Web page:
Just two weeks ago, four women were arrested at the Wall for wearing prayer shawls at a Women of the Wall service. Having attended a Women of the Wall service myself, I was very troubled by this news. The women who pray at the Wall are not disrupting anyone—standing at the back of the women’s section of the Wall, they sing quietly and respectfully, their voices drowned out by the singing of the men on the other side. They take their prayer shawls off when the police ask them to. They no longer read from the Torah. All they are doing is what is asked of them by their religion: to pray. The Wall is considered to be the holiest site for Jews and is thought of as a place to connect to the history of the Jewish people and to God. But in this place, women are silenced. As I stood at the Wall, watching a woman tie her talit into a scarf at a policeman’s request, I wondered how a place so unequal could ever be truly holy. How a person could ever really feel the presence of God in a place that discriminates against half the people in the world. Now, back at home in Brooklyn, I still don’t have an answer.

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6 Comments on “Women at the Western Wall”

  1. Great article! I’m so jealous that you got to daven (pray) with WOW, it’s on my bucket list of things to do.

  2. […] Grrrl Beat: Women at the Western Wall […]

    • Majalia says:

      I will not mind my own when I read shit about how women should be in the eyes of soeitcy when a lot of is involves behaving in ways women don’t want to behave. Screw what women want to do, let’s pressure them to do what we, soeitcy, think they *should* do in the name of the nature of femininity. Right?Well, no. I am suggesting that since what women want to do is incompatible with the survival of Western civilization, we should pressure them to do what is necessary in the name of preserving civilization and preventing a decline into poverty and barbarism.For example, in Papua New Guinea, the authorities put tremendous pressure on women to stop them from doing what they wanted to do, which was eating their dead and feeding the most tasty bits to young children, because it was giving them kuru. Do you think they should have simply let all those women do what they wanted to do?If not, then why would you support letting women destroy Western civilization? Would you change your mind if I could prove to you that letting women do what they want would destroy Western civilization?I don’t think what we are seeing is a classic “marriage strike” by men. I see it more as women postponing marriage past their most marriageable years and finding that marrying later in life is exceptionally difficult. I tend to agree. I think natural hypergamy combined with the push for education/career over husband/children is the chief problem. The Family 2.0 laws tend to multiply that effect, but aren’t the primary cause.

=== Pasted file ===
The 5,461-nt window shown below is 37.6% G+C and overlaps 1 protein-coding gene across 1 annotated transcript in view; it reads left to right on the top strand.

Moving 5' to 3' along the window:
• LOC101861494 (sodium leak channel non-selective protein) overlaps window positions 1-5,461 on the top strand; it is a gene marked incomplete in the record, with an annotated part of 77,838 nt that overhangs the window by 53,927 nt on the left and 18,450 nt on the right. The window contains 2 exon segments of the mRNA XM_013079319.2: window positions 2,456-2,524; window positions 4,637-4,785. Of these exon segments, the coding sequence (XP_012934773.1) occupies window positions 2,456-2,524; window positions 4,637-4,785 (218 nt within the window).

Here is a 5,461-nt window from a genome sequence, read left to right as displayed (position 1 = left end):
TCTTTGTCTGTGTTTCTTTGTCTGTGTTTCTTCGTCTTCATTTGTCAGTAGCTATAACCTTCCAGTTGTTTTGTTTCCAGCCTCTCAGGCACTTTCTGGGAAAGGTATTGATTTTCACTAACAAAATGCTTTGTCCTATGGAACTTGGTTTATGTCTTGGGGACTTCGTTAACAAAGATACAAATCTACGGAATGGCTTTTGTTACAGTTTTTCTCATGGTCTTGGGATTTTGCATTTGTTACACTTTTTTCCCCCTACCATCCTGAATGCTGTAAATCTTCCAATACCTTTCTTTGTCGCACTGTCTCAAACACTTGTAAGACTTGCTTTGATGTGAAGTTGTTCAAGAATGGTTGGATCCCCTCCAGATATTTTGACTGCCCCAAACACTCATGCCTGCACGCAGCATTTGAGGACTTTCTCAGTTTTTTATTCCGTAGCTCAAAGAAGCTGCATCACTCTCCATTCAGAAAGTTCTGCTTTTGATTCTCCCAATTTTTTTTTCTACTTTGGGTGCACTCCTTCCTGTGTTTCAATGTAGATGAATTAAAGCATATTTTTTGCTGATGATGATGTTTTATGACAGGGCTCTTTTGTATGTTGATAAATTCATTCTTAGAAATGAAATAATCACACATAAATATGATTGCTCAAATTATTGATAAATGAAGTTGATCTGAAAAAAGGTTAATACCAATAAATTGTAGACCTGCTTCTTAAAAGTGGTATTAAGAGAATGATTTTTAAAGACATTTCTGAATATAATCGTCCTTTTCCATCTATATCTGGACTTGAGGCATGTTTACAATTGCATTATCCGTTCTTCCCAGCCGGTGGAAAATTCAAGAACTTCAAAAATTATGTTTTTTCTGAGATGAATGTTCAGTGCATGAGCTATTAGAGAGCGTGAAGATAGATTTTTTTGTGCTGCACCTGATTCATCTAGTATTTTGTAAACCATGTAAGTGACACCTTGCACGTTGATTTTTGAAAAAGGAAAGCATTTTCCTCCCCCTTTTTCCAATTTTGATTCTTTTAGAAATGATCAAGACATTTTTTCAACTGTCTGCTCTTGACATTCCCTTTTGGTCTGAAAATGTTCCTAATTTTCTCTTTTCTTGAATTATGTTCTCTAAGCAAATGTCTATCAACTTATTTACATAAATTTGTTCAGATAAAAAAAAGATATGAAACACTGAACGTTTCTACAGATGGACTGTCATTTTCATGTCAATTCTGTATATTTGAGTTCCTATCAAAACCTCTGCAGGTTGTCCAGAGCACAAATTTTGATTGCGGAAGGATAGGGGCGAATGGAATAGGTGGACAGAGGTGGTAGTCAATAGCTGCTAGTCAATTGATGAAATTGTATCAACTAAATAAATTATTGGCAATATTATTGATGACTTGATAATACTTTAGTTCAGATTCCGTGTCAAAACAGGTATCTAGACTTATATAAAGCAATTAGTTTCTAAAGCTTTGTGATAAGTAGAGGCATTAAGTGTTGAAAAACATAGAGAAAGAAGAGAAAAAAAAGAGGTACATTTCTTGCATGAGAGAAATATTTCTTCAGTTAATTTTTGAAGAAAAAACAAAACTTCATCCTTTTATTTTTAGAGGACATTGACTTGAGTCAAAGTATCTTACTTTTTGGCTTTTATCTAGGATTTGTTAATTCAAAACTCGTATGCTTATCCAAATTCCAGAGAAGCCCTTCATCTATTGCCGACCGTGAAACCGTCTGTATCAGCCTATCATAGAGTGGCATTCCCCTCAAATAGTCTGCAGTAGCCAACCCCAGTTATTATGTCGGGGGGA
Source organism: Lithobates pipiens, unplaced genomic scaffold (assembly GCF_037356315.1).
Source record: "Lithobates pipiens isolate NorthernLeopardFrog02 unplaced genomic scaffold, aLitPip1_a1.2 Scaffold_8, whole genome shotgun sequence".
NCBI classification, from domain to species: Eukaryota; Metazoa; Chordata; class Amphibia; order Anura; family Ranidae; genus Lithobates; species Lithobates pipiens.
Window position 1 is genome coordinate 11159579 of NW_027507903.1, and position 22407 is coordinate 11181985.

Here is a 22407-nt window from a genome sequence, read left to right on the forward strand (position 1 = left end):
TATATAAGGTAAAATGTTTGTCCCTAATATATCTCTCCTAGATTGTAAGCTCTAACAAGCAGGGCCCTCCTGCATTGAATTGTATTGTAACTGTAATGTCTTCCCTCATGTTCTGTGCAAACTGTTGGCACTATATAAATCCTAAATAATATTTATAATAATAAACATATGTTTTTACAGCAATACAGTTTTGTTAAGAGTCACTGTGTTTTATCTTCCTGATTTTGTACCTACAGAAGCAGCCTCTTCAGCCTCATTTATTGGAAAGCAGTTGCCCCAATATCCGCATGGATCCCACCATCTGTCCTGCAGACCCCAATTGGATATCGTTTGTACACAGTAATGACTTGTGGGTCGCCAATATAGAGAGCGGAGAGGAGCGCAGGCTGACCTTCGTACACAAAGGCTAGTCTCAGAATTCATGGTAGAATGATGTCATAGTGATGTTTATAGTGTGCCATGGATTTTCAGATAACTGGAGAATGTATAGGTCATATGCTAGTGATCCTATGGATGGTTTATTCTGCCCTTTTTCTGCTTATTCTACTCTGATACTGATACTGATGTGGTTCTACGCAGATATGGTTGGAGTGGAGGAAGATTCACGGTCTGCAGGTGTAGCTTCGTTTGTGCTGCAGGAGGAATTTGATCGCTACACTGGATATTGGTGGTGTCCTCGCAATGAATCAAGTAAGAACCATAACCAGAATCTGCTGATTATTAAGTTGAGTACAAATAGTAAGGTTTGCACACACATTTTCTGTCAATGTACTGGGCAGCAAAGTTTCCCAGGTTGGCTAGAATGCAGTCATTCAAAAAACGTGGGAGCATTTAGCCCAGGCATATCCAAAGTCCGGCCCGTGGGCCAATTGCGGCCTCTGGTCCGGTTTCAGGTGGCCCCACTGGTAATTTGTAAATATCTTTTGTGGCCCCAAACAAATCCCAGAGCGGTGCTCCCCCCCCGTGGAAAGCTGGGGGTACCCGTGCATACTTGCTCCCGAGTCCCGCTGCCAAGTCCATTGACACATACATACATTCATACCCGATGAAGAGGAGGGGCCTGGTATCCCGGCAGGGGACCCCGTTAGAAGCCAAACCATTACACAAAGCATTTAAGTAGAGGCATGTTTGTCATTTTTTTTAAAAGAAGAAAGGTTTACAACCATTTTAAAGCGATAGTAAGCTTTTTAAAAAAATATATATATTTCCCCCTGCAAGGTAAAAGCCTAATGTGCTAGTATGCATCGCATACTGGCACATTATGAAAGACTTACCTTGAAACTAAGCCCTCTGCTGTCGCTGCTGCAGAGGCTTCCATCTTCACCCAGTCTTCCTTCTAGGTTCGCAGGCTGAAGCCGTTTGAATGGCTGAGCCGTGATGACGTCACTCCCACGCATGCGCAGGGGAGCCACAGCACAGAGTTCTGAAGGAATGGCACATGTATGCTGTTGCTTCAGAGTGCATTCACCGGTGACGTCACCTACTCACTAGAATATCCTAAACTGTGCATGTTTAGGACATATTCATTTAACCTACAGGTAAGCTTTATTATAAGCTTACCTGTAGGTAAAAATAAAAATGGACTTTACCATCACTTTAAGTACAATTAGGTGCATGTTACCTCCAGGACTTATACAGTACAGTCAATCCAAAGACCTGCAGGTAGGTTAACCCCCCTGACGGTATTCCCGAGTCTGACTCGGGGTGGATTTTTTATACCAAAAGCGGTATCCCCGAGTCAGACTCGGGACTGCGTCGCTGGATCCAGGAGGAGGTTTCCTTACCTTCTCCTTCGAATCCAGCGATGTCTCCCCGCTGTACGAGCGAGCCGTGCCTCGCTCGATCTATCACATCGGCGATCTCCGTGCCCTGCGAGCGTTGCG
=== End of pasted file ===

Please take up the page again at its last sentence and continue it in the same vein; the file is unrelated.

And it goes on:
3. […] pray together in the women’s section of the Wall (see my article on women at the Western Wall here). Hoffman was arrested for “disturbing the peace” and “endangering the public […]

    • Nsikan says:

      yup, this was pretty hoirifrc. it hurt to read. after i posted the article on FB, someone remarked: Holy crap! I thought that I might have accidentally wandered to the Fox News website or something The part that really surprises me is the fact that in the blog following the article nobody (save a couple intelligent people) is criticizing the piece! i thought the comment was well put, as i’m not sure what bothers me more: the article or the stupid responses that follow. in any case, as someone involved in education and the academy, it only motivates me to up the anti on women’s issues in the classroom.i’m glad to see that you’ve written on it.

  4. emmawolf says:

    “How a person could ever really feel the presence of God in a place that discriminates against half the people in the world”

    Just half? You’re a little optimistic.